Nanobody selected for Alzheimer's treatment development

Boehringer Ingelheim has selected a nanobody lead candidate from Ablynx for further development in the treatment of Alzheimer's disease. This is the first lead candidate emerging from the Alzheimer's research collaboration between the two companies. Boehringer is solely responsible for the development, manufacture and commercialization of any products resulting from the collaboration. Says Dr. Edwin Moses, Ablynx CEO and Chairman, "This lead candidate demonstrates the power of the nanobody platform in addressing a complex disease such as Alzheimer's."

Alzheimer's is the most common form of dementia in adults and is estimated to affect 4.5 million Americans and over 30 million people worldwide. It's prevalence is projected to double over the next 20 years, and there are currently no treatments that delay or halt the progression of the disease.

Nanobodies are antibody-derived therapeutic proteins that contain the unique structural and functional properties of naturally-occurring heavy-chain antibodies but with important features of small molecule drugs. The technology was originally developed following the discovery that camelidae (camels and llamas) possess fully-functional antibodies that lack light chains. These heavy-chain antibodies contain a single variable domain (VHH) and two constant domains (CH2 and CH3). Importantly, the cloned and isolated VHH domain is a perfectly stable polypeptide harboring the full antigen-binding capacity of the original heavy-chain antibody, however, like small molecule drugs, they have the opportunity to inhibit enzymes and readily access receptor clefts.

Nanobodies have a high homology with the VH domains of human antibodies and can be further humanized without any loss of activity. They also have a low immunogenic potential, confirmed in primate studies with nanobody lead compounds.

Ablynx is developing a portfolio of nanobody-based therapeutics in a number of major disease areas, including inflammation, thrombosis, and oncology as well as Alzheimer's disease. So far, nanobodies have been successfully generated against more than 190 different protein targets including several complex targets such as chemokines, GPCRs, ion channels and viruses, typically very difficult to approach with conventional monoclonal antibodies.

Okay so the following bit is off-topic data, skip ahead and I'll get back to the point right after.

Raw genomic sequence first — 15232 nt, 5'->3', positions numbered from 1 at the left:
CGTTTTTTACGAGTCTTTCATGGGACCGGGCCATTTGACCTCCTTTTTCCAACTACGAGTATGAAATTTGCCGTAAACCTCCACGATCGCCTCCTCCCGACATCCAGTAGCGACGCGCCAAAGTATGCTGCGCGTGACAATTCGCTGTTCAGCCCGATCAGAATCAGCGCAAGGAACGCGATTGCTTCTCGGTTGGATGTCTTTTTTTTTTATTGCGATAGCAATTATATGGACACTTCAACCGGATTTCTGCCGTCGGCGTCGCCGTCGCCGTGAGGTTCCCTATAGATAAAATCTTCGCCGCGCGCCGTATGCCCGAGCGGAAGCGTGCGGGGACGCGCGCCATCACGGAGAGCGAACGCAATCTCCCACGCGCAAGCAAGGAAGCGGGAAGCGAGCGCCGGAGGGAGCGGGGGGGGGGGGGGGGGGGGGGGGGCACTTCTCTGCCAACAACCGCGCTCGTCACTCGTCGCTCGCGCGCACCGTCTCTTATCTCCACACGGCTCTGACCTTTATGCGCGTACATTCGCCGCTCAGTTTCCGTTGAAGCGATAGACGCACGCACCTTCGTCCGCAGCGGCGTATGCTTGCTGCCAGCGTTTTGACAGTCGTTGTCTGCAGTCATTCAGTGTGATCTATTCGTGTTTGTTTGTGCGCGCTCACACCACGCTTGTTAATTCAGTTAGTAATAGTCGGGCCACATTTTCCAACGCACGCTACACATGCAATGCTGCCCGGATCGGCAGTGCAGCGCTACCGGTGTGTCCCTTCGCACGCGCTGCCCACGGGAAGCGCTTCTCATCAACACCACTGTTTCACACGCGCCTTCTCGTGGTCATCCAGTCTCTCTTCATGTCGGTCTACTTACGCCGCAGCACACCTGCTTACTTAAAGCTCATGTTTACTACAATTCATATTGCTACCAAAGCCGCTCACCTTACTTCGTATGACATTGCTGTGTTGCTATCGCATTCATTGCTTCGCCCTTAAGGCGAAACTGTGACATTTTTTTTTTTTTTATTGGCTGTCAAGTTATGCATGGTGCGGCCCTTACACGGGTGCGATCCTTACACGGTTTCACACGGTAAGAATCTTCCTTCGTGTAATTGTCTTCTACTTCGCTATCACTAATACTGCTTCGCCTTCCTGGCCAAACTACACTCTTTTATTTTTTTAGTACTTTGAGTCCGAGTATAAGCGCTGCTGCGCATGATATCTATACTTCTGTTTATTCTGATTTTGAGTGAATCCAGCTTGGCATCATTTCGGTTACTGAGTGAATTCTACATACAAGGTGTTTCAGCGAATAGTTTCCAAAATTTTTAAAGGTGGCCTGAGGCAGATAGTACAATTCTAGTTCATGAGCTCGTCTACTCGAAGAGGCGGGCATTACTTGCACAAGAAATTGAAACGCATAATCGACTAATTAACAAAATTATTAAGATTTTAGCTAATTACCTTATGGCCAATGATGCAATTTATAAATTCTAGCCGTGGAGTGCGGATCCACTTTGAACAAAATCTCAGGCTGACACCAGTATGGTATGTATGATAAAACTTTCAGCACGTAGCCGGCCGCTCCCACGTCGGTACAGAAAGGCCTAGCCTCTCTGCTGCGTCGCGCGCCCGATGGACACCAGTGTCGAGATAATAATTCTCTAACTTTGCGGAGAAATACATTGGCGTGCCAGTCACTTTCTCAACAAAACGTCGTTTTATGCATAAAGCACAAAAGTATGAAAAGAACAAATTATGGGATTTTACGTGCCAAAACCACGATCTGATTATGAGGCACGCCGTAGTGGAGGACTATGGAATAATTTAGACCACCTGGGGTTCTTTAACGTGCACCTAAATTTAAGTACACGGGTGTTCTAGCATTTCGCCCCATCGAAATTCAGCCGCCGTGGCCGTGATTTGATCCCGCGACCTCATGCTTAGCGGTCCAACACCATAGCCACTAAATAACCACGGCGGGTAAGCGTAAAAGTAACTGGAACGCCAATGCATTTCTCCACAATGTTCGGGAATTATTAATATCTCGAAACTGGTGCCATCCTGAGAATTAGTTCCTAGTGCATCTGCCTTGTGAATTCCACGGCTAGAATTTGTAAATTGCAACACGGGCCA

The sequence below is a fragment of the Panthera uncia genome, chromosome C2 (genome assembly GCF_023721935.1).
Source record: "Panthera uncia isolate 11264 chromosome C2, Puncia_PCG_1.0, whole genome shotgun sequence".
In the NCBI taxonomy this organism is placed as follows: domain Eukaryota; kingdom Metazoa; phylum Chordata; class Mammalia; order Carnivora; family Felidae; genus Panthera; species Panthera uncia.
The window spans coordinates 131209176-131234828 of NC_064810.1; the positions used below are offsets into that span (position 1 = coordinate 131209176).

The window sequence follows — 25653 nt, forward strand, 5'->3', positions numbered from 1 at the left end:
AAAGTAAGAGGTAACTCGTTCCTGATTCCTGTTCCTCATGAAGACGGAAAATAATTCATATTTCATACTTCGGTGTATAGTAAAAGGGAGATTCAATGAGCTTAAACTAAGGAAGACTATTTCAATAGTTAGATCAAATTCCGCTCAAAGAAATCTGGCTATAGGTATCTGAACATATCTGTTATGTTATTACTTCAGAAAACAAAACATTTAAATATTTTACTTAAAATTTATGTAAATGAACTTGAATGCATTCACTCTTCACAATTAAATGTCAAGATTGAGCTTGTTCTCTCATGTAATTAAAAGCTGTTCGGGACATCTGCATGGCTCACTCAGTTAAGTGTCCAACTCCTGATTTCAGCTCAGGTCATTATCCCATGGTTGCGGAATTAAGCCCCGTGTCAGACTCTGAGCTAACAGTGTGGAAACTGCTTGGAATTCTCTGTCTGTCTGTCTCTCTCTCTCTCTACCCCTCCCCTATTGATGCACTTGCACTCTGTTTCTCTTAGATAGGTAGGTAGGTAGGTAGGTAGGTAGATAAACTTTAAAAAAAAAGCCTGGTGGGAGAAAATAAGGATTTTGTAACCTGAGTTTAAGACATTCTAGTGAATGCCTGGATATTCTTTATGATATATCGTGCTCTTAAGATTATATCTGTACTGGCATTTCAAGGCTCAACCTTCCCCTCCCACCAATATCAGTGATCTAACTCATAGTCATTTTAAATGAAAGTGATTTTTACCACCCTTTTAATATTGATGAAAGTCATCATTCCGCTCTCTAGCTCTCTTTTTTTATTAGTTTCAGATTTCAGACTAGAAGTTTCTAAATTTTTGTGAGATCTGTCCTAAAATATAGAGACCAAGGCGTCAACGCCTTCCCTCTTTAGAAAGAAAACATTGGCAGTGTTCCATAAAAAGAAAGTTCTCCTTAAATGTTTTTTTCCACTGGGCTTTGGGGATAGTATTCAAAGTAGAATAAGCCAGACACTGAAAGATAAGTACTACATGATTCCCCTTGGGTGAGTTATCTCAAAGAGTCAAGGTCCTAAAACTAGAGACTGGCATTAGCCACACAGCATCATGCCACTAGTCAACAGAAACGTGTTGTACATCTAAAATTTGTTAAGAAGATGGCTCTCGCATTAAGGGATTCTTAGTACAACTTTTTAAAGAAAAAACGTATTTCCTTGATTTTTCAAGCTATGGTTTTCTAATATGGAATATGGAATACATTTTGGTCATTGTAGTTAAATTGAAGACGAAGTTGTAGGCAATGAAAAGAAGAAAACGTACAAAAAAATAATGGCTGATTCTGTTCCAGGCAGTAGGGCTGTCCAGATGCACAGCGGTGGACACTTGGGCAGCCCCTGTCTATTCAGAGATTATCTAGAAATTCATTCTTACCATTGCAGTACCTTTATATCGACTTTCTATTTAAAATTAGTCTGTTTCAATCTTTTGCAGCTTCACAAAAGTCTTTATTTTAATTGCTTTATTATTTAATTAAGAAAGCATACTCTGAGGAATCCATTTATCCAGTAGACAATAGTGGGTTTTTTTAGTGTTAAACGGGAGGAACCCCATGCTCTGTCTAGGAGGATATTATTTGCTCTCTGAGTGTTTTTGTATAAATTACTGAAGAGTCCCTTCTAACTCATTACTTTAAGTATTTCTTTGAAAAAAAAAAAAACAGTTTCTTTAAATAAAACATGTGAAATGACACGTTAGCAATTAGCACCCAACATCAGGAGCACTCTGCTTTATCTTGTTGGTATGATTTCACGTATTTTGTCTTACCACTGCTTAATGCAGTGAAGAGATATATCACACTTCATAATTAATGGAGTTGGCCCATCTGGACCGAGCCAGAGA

In a related development, Ablynx has extended its anti-TNF-alpha nanobody collaboration with Pfizer for a further year. Under the agreement, Pfizer has exclusive rights to develop and commercialize anti-TNF-alpha nanobodies developed under the collaboration. The lead nanobody-based candidate is in a Phase II study in patients with rheumatoid arthritis.

The license agreement also includes a research collaboration where Pfizer and Ablynx are working together to discover and develop additional nanobody-based therapeutics against TNF-alpha. TNF-alpha is a key drug target in combating inflammation related disorders such as rheumatoid arthritis, Crohn's disease, psoriatic arthritis and ankylosing spondylitis.

- take a look at Ablynx's release

Suggested Articles

Takeda forged a feasibility pact to see whether it could pair a plasma-based therapy with Elektrofi's microparticle delivery tech.

RNA nanoparticles can squeeze into tumors and exit swiftly through the kidney, perfect for targeted delivery of cancer drugs, an OSU team says.

J&J figures its partner Genmab owes a share of Darzalex Faspro royalties to Halozyme for its subcutaneous delivery tech. Genmab doesn't agree.